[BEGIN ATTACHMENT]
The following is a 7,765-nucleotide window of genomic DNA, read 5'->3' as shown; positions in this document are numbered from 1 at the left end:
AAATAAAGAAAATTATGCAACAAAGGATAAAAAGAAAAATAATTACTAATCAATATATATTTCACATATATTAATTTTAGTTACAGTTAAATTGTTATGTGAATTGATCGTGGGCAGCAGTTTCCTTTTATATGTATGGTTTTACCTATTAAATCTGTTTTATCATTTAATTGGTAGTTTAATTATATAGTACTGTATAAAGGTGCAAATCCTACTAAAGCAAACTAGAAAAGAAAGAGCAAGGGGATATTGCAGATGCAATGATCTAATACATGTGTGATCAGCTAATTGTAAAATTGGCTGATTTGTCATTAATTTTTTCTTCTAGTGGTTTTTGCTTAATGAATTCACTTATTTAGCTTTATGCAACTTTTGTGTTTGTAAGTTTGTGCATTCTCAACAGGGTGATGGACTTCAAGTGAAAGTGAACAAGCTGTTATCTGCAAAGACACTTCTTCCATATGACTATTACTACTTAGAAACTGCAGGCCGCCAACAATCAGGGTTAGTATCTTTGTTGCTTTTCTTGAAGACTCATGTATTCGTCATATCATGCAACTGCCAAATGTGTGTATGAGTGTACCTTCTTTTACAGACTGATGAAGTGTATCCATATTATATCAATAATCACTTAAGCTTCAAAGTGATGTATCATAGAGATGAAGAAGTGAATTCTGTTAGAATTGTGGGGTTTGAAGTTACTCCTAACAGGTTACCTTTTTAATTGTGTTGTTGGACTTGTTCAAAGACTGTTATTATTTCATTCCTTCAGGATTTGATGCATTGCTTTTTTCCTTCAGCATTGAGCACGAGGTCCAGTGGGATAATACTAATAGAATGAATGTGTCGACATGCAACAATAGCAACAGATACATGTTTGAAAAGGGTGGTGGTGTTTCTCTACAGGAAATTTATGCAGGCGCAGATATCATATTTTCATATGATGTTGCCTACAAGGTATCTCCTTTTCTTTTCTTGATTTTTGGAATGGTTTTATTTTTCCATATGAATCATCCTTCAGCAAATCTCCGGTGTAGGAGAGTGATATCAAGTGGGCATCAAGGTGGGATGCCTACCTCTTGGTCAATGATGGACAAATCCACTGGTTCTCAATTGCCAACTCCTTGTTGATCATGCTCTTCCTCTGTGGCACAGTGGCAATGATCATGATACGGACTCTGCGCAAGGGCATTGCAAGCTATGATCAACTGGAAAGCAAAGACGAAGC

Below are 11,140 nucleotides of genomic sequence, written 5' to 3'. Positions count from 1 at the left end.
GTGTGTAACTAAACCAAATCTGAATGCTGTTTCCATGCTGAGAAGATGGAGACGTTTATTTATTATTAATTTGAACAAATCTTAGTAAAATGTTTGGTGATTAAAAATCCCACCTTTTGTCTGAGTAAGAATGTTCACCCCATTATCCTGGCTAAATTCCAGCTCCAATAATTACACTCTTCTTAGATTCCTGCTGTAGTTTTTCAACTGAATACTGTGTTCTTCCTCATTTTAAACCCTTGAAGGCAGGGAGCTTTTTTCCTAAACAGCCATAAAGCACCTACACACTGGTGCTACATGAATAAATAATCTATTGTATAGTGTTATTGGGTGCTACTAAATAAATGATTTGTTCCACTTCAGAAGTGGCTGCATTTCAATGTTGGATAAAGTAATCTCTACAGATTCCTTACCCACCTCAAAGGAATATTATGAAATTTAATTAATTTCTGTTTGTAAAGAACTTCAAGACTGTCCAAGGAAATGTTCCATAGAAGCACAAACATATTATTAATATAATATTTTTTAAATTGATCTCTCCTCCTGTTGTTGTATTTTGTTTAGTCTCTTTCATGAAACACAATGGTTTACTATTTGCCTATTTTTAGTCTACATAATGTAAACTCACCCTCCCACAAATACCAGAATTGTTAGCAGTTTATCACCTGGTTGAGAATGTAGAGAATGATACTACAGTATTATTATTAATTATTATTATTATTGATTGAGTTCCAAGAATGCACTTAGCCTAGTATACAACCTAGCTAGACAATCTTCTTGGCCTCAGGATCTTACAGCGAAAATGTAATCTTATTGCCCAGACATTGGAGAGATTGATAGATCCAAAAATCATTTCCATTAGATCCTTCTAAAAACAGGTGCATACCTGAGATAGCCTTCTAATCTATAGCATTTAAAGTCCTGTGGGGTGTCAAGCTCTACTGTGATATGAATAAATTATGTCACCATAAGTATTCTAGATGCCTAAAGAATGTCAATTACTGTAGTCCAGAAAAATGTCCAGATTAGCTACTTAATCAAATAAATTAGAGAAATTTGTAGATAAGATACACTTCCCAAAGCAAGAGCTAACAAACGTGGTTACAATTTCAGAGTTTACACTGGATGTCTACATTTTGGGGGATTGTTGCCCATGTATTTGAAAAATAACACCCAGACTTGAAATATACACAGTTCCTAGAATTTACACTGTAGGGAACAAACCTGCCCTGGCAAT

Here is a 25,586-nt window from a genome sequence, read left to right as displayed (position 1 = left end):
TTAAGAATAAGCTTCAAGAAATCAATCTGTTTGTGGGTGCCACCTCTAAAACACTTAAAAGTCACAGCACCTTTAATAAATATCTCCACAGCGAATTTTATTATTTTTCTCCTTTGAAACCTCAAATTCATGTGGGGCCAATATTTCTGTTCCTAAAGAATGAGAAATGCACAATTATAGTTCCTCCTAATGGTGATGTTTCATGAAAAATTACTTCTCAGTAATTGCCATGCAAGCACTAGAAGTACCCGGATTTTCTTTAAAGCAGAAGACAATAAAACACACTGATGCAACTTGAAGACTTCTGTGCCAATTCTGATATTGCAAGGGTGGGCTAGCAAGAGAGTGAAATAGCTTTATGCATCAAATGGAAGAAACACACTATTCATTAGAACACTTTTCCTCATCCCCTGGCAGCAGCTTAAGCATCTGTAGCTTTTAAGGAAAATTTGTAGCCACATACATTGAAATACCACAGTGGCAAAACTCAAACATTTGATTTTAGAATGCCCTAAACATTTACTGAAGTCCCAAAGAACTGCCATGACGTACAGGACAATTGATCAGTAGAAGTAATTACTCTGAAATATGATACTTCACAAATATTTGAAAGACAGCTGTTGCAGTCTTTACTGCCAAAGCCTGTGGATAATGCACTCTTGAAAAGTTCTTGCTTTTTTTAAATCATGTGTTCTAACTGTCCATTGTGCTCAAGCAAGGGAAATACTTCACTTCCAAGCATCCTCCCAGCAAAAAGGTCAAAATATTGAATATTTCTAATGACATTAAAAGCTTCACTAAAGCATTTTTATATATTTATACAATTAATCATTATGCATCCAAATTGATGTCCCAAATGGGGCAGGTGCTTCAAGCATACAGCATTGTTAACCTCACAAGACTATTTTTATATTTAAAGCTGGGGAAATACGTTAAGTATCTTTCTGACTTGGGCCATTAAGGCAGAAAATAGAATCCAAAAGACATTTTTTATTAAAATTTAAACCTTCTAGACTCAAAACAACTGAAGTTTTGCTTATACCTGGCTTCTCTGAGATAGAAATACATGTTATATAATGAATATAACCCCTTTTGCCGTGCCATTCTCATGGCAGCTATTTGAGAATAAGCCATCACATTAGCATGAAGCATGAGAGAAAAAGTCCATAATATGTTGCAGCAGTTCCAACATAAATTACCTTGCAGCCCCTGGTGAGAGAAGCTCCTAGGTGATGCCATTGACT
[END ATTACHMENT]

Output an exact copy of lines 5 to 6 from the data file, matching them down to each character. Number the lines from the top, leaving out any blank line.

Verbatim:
Here is a 25,586-nt window from a genome sequence, read left to right as displayed (position 1 = left end):
TTAAGAATAAGCTTCAAGAAATCAATCTGTTTGTGGGTGCCACCTCTAAAACACTTAAAAGTCACAGCACCTTTAATAAATATCTCCACAGCGAATTTTATTATTTTTCTCCTTTGAAACCTCAAATTCATGTGGGGCCAATATTTCTGTTCCTAAAGAATGAGAAATGCACAATTATAGTTCCTCCTAATGGTGATGTTTCATGAAAAATTACTTCTCAGTAATTGCCATGCAAGCACTAGAAGTACCCGGATTTTCTTTAAAGCAGAAGACAATAAAACACACTGATGCAACTTGAAGACTTCTGTGCCAATTCTGATATTGCAAGGGTGGGCTAGCAAGAGAGTGAAATAGCTTTATGCATCAAATGGAAGAAACACACTATTCATTAGAACACTTTTCCTCATCCCCTGGCAGCAGCTTAAGCATCTGTAGCTTTTAAGGAAAATTTGTAGCCACATACATTGAAATACCACAGTGGCAAAACTCAAACATTTGATTTTAGAATGCCCTAAACATTTACTGAAGTCCCAAAGAACTGCCATGACGTACAGGACAATTGATCAGTAGAAGTAATTACTCTGAAATATGATACTTCACAAATATTTGAAAGACAGCTGTTGCAGTCTTTACTGCCAAAGCCTGTGGATAATGCACTCTTGAAAAGTTCTTGCTTTTTTTAAATCATGTGTTCTAACTGTCCATTGTGCTCAAGCAAGGGAAATACTTCACTTCCAAGCATCCTCCCAGCAAAAAGGTCAAAATATTGAATATTTCTAATGACATTAAAAGCTTCACTAAAGCATTTTTATATATTTATACAATTAATCATTATGCATCCAAATTGATGTCCCAAATGGGGCAGGTGCTTCAAGCATACAGCATTGTTAACCTCACAAGACTATTTTTATATTTAAAGCTGGGGAAATACGTTAAGTATCTTTCTGACTTGGGCCATTAAGGCAGAAAATAGAATCCAAAAGACATTTTTTATTAAAATTTAAACCTTCTAGACTCAAAACAACTGAAGTTTTGCTTATACCTGGCTTCTCTGAGATAGAAATACATGTTATATAATGAATATAACCCCTTTTGCCGTGCCATTCTCATGGCAGCTATTTGAGAATAAGCCATCACATTAGCATGAAGCATGAGAGAAAAAGTCCATAATATGTTGCAGCAGTTCCAACATAAATTACCTTGCAGCCCCTGGTGAGAGAAGCTCCTAGGTGATGCCATTGACT